January 8, 2017 | by Staff
It is no secret that American women have faced, to put it politely, an uphill battle when it comes to equality. But the gap between women and men in the workforce has steadily narrowed since 1948, according to the Department of Labor.
According to the National Association of Women Business Owners:
Enter: the marijuana industry. What was once 100% illegal, is gaining acceptance as state-after-state opens itself first to medical use, and some to recreational use, as well.
These two trends have converged in the US and the cannabis industry now sees a number of powerful female players.
Women and cannabis users have both been the victims of stereotyping. Traditionally, cannabis users have been portrayed as lazy, slow-witted males (see Cheech and Chong). A look at popular culture shows that these stereotypes are dominant in our minds.
Marijuana related movies always have the obligatory stoner archetype who serves mostly as comedic relief. Meanwhile, women everywhere have been fighting the perception that they are inferior to men for generations now. It is possible that increasing the number of women in the marijuana industry will not only help those women, but also help the industry itself as it looks to gain mainstream acceptance and change the cannabis stigma.
These two societal elements have combined to produce a situation that may be unprecedented in global business. More and more women are getting into the cannabis industry. This goes beyond modeling at trade events or being the face of a brand. Women have become growers, marketers, CEO’s, investors, and owner/operators. So how is this new dynamic changing the cannabis industry and changing women’s perceptions?
As more women enter the cannabis industry on both the supply and demand sides, a number of aspects of the industry are starting to change. The first and most noticeable is marketing. Gone are the days where the cannabis industry plays to the stoner stereotype that we have all seen in movies. Product labeling and marketing are taking into account the reality that women also grow, sell, and use cannabis products.
The cannabis industry reacts the popular cultural perceptions, and we have begun to see more casual cannabis use by women on TV and in film. One example is the hit Comedy Central Show Broad City, which features a main character who happens to love weed. This is beginning to be reflected in the way that these products are marketed. Gone are the scantily clad bikini women with a huge joint. Instead, companies are focusing on the beneficial attributes of marijuana, as well as looking to nature and natural themes in order to market their products. This can go a long way in changing popular perceptions of the plant and of the women who are working the industry.
Moreover, women have played an important role in generating the recent legal change. One survey found that before the 2012 referendum to legalize recreational use of cannabis, female support climbed seven points. This easily makes the difference between the measure passing and failing.
This clearly demonstrates that the industry stands to make tremendous gains by opening up and being more inclusive of its female members, and that doing so may be the key to gaining nationwide acceptance.
The inclusion of more women in the cannabis industry has also lead to a number of cultural shifts in society. The more women that gain positions of power in the industry, the greater number of role models today’s young women and girls will have to look up to as examples of female success.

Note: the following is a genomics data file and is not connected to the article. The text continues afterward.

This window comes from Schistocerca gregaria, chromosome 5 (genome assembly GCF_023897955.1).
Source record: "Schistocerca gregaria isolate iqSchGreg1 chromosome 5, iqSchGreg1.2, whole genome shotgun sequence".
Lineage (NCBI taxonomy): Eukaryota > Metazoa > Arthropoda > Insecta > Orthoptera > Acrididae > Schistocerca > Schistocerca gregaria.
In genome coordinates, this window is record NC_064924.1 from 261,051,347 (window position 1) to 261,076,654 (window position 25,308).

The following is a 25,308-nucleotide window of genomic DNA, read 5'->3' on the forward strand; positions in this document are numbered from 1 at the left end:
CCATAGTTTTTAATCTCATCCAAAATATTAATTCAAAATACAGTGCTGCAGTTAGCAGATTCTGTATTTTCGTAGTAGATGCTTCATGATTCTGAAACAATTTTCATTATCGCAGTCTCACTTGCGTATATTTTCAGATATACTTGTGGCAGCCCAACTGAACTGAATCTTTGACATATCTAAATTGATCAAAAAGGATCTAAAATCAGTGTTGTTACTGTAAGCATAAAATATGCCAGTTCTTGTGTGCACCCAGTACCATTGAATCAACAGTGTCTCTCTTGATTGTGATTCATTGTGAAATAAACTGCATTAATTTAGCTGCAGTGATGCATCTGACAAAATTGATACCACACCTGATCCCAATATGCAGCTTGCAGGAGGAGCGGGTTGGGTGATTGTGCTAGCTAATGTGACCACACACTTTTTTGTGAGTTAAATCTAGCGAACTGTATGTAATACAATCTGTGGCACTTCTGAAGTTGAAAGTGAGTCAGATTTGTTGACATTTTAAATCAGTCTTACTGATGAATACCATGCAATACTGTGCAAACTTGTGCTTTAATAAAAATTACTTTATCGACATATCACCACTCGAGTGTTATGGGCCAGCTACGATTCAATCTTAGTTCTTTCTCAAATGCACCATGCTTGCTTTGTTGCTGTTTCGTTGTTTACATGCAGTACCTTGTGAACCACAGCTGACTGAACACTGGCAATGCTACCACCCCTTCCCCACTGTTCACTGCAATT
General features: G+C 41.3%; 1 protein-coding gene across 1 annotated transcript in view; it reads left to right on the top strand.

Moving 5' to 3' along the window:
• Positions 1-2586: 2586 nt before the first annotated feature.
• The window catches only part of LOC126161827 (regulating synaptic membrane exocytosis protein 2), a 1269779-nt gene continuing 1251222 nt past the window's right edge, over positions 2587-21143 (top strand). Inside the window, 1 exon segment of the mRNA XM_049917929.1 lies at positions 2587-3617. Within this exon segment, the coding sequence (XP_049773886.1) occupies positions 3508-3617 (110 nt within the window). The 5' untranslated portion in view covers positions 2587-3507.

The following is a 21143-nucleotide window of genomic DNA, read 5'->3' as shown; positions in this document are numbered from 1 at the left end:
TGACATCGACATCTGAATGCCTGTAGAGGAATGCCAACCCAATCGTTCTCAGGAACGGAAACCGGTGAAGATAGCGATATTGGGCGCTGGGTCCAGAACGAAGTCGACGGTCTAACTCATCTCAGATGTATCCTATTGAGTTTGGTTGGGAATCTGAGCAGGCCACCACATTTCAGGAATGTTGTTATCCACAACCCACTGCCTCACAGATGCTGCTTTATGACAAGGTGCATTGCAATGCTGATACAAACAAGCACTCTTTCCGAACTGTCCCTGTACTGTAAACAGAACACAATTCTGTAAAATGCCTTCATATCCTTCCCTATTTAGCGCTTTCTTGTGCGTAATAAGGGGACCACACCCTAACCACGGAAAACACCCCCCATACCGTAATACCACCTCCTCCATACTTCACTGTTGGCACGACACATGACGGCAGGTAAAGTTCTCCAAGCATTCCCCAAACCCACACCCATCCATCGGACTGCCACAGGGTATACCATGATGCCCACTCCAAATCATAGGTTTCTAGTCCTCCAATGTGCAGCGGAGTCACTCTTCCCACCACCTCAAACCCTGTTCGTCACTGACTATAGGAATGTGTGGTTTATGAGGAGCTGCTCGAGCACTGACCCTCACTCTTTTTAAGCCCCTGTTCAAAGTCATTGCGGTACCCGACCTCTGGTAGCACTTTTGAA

Additionally, the newness of the industry leaves room for women to make rapid strides relative to other industries. There is an entire professional network, Women Grow, to support women in the industry. The group hosts leadership summits and provides support, advice, and networking opportunities for women who are looking to get into the cannabis industry. It features a host of industry experts who have operated at all levels of the business and is becoming a dominant social media presence. While it is impossible to predict what the outcomes of these actions will be, it is safe to say that the cannabis industry is not likely to remain the same.
Many women have embraced the cannabis industry because of the benefits they derive from it. As the number of cannabis products on the market increases and people become aware of consumption options other than smoking, more and more women are turning to cannabis products to replace remedies traditionally given to women for things like pain management, anxiety, stress, and insomnia.
Only time will tell if the cannabis industry is able to survive the bevy of challenges that it faces. Regardless, the industry it has already served an important service in showing that women are just as capable of running a cannabis business as their male counterparts.
Moreover, the inclusion of more women in the movement and industry helps to garner it allies who may have been reluctant to help out a group that they know only through movie and TV stereotypes of the giggling stoner. In challenging these twin perceptions, the women of the cannabis industry are working to advance not only the cause of gender equality, but also working to fight negative stereotypes that have helped prop up the prohibition regime.
While many women have made substantial progress, there is still much work to be done. Jane West, co-founder of Women Grow, estimates that women still only make up 10% of the marijuana industry as a whole, with even smaller numbers in top positions. This was part of the motivation for her to help found the group and is something she and her group are actively working to change. It remains to be seen if society will be more accepting of both women leaders as well as cannabis users.
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